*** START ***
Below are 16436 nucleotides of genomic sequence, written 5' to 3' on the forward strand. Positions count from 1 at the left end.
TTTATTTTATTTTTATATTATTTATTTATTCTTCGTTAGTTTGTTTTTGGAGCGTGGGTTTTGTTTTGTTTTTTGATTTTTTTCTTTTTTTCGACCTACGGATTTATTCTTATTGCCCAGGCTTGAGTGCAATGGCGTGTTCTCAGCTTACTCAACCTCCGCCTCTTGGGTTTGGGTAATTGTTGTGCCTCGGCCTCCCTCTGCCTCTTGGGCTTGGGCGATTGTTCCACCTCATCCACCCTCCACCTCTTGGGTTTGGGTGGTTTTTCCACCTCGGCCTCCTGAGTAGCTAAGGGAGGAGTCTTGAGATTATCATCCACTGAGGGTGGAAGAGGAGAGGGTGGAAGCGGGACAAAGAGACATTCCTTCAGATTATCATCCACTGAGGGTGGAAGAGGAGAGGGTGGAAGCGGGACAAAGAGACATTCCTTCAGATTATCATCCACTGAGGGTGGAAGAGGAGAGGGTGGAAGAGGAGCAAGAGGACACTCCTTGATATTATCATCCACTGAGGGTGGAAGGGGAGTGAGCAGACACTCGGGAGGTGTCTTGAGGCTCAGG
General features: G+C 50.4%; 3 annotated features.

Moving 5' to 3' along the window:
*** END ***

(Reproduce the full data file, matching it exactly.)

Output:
Below are 16436 nucleotides of genomic sequence, written 5' to 3' on the forward strand. Positions count from 1 at the left end.
TTTATTTTATTTTTATATTATTTATTTATTCTTCGTTAGTTTGTTTTTGGAGCGTGGGTTTTGTTTTGTTTTTTGATTTTTTTCTTTTTTTCGACCTACGGATTTATTCTTATTGCCCAGGCTTGAGTGCAATGGCGTGTTCTCAGCTTACTCAACCTCCGCCTCTTGGGTTTGGGTAATTGTTGTGCCTCGGCCTCCCTCTGCCTCTTGGGCTTGGGCGATTGTTCCACCTCATCCACCCTCCACCTCTTGGGTTTGGGTGGTTTTTCCACCTCGGCCTCCTGAGTAGCTAAGGGAGGAGTCTTGAGATTATCATCCACTGAGGGTGGAAGAGGAGAGGGTGGAAGCGGGACAAAGAGACATTCCTTCAGATTATCATCCACTGAGGGTGGAAGAGGAGAGGGTGGAAGCGGGACAAAGAGACATTCCTTCAGATTATCATCCACTGAGGGTGGAAGAGGAGAGGGTGGAAGAGGAGCAAGAGGACACTCCTTGATATTATCATCCACTGAGGGTGGAAGGGGAGTGAGCAGACACTCGGGAGGTGTCTTGAGGCTCAGG
General features: G+C 50.4%; 3 annotated features.

Moving 5' to 3' along the window: